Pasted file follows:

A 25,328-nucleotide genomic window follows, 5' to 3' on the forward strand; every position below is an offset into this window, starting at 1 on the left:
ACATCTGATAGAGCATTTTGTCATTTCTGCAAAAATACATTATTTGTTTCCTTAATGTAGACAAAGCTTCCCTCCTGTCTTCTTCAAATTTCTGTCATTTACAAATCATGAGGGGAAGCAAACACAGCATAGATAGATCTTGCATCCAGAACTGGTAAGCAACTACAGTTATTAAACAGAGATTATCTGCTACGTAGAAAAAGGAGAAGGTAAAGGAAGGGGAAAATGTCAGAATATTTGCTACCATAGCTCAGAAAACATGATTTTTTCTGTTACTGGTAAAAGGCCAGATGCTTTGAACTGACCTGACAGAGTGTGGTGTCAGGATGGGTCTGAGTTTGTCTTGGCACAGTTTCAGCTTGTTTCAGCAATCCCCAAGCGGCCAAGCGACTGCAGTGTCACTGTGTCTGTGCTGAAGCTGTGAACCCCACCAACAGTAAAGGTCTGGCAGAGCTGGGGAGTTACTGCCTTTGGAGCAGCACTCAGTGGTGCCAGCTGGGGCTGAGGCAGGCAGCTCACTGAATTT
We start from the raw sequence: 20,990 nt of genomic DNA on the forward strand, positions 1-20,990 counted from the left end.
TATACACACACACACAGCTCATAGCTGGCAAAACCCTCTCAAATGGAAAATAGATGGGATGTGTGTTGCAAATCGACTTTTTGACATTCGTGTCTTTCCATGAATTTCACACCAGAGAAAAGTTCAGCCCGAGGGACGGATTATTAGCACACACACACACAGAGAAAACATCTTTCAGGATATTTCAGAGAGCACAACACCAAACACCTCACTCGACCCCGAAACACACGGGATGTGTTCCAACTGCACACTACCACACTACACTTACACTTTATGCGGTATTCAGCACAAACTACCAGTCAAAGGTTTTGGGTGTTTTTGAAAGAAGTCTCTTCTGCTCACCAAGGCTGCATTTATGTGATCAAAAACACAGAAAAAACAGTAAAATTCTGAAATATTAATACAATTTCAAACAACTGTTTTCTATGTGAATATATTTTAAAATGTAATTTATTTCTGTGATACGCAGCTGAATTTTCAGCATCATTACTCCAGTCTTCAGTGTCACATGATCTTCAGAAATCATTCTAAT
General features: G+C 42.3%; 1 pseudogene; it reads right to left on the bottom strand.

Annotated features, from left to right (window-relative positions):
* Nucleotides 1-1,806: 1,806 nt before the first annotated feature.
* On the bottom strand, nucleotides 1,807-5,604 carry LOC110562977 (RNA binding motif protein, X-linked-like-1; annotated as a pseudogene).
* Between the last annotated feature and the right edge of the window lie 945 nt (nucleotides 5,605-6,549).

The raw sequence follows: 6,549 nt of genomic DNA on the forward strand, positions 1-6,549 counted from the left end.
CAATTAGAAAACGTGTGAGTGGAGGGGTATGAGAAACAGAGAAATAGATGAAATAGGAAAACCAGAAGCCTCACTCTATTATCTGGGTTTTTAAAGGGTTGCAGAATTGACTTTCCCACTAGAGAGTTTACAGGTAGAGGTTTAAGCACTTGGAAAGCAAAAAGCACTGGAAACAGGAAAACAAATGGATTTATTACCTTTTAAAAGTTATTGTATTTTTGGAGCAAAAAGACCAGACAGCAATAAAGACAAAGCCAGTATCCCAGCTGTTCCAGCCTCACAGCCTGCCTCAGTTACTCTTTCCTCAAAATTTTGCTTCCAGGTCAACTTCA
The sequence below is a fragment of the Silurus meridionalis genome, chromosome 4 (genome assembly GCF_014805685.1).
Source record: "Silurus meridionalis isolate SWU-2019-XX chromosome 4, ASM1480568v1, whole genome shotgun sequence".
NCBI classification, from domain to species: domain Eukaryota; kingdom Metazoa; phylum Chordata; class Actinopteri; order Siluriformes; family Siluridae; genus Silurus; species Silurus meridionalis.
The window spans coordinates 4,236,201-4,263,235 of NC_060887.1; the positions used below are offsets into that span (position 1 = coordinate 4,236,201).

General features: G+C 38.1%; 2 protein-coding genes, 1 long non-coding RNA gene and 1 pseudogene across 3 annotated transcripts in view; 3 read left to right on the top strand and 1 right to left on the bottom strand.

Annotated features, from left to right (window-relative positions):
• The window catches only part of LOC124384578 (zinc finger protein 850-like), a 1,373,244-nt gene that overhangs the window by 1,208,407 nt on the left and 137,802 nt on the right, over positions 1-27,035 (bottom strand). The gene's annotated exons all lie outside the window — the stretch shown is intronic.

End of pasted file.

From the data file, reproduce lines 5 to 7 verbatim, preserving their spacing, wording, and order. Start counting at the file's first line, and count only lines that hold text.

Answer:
General features: G+C 42.3%; 1 pseudogene; it reads right to left on the bottom strand.

Annotated features, from left to right (window-relative positions):
* Nucleotides 1-1,806: 1,806 nt before the first annotated feature.